GENEVA (AP) — The U.N.'s humanitarian aid coordination agency says it and partners require a record $22.2 billion next year to help people hit by conflict and disasters around the world, a 10 percent increase from this year.
The appeal announced Monday from the Office for the Coordination of Humanitarian Affairs seeks to help nearly 93 million people in 33 countries — nearly two-thirds of them in Africa. More than one-third of the total appeal — $8.1 billion — aims to help people in Syria and refugees from it, and another $4.4 billion would support people inside or fleeing war-torn Yemen and South Sudan.
It is the highest amount the agency has ever requested, said OCHA chief Stephen O'Brien.
"This is a reflection of a state of humanitarian need in the world not witnessed since the Second World War — more than 128 million people urgently need our support and solidarity to survive and live in safety and dignity," he said. The 93 million among them targeted by the appeal are some of the most desperate, he added.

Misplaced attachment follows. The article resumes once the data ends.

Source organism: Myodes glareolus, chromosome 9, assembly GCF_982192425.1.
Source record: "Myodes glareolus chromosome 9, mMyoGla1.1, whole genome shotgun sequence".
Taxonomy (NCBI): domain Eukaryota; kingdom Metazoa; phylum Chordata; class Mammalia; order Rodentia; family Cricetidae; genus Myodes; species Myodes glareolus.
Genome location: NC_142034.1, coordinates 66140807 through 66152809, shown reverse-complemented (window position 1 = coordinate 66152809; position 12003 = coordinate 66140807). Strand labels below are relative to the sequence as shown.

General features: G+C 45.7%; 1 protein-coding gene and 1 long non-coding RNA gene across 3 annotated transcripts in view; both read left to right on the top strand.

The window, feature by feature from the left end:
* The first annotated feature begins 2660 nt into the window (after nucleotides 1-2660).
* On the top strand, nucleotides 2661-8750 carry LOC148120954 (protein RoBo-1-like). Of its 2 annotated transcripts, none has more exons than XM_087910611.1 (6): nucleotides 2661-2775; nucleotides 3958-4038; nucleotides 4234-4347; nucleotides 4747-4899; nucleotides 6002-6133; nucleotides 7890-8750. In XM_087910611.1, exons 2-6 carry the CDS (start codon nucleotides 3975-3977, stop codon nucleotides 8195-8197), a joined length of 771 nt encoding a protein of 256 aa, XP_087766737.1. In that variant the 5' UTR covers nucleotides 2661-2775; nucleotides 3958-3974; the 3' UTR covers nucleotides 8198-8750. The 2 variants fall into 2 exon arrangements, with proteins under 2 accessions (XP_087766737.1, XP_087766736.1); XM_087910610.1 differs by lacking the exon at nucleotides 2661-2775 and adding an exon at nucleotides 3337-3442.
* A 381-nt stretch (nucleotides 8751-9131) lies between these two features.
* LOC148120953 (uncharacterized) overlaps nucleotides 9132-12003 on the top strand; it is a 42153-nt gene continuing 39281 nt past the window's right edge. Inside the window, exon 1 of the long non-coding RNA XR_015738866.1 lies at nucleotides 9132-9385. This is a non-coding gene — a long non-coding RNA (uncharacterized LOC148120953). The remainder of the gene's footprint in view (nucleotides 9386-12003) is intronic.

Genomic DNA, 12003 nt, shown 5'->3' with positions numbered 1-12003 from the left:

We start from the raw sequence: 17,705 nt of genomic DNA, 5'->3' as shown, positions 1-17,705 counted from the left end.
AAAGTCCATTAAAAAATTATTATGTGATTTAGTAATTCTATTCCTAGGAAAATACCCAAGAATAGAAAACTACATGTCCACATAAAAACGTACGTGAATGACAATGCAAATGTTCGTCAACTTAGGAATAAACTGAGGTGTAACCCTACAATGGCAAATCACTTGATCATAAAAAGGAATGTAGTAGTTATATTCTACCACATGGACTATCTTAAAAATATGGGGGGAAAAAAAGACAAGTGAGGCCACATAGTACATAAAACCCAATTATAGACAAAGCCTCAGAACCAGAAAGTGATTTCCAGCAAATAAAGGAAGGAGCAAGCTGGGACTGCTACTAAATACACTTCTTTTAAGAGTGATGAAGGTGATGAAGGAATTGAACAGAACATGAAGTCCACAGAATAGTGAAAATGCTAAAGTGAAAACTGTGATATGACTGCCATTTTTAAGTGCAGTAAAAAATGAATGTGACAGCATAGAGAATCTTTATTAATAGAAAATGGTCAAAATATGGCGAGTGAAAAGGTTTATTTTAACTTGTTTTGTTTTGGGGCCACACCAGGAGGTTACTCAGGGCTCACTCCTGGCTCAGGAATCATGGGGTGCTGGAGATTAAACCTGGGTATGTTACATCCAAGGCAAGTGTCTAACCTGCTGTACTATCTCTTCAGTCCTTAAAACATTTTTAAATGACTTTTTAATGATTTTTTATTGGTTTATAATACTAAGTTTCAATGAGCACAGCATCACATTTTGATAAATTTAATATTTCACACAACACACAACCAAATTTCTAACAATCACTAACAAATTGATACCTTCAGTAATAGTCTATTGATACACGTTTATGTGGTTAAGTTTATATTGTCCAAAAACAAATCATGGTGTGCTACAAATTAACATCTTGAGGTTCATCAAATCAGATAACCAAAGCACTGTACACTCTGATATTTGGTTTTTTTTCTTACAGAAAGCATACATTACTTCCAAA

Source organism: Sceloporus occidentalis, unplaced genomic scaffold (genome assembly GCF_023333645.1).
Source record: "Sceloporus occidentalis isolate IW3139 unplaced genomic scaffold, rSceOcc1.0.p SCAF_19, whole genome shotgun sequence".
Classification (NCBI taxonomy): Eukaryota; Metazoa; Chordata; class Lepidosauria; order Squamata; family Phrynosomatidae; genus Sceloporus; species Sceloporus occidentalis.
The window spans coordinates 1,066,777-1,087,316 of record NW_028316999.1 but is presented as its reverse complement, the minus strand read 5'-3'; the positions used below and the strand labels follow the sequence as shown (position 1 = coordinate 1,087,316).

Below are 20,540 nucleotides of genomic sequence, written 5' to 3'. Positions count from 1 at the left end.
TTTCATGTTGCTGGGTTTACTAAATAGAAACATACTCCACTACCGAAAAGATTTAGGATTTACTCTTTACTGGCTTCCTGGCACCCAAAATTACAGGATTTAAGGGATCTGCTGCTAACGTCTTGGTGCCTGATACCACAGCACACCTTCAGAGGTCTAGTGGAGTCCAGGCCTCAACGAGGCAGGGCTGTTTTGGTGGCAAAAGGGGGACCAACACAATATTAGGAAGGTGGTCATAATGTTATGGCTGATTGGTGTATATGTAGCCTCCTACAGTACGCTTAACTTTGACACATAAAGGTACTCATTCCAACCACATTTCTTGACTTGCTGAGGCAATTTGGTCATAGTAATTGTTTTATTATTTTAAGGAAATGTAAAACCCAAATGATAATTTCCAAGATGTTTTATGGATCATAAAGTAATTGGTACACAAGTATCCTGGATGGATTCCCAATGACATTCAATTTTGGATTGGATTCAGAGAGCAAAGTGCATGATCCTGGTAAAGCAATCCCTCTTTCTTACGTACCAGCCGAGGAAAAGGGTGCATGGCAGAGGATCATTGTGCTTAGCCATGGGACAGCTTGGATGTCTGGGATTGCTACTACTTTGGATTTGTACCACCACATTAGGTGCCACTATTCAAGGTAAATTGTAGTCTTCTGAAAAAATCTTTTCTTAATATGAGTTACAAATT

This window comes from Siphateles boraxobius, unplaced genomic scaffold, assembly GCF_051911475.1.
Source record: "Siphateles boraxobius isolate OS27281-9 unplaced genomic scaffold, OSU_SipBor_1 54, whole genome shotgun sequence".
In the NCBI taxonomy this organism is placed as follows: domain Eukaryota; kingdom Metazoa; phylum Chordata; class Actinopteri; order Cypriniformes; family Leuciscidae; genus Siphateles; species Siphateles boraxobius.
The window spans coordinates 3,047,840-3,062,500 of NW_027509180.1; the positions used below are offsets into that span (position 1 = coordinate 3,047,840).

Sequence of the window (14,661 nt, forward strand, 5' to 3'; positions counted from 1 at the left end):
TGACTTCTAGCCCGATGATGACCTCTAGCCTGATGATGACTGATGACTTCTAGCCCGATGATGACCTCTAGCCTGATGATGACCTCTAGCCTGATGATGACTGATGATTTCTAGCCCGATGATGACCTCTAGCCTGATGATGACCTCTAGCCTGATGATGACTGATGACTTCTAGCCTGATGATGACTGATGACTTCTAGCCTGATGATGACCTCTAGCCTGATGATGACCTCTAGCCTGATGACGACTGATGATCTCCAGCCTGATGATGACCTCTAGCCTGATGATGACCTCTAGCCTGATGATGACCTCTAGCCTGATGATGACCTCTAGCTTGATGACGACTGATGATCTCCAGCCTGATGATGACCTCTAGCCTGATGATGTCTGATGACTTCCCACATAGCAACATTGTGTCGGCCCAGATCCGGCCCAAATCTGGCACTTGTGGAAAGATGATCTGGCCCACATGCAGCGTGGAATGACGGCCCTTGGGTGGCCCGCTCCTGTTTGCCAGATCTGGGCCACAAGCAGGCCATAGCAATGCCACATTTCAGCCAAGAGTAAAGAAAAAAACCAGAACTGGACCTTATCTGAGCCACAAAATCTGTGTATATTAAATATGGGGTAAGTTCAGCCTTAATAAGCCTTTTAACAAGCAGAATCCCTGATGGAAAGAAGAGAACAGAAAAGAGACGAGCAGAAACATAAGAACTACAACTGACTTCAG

"More than 80 percent of the needs stem from man-made conflicts, many of which are now protracted and push up demand for relief year after year," O'Brien told reporters in Geneva.
The single highest amount in the appeal is for $4.7 billion destined for a Syria "Regional Response Plan." That would support countries like Turkey, Lebanon, Iraq, Jordan and Egypt that have taken in some 4.7 million Syrian refugees who face deteriorating conditions after more than five years of war.
Appeals like the "Global Humanitarian Response" generally fall short of their targets and are based on estimations, but set important benchmarks for need around the world and hundreds of OCHA's humanitarian partners.
International donors have provided $11.4 billion to the 2016 global appeal — just over half the requirement — which has created the largest gap ever in funding, OCHA said.
Conflicts including those in Yemen, Syria, South Sudan and Nigeria were the main driver of the appeal, the agency said. But it said in a statement that droughts and other natural catastrophes are "pushing vulnerable communities to the brink of survival."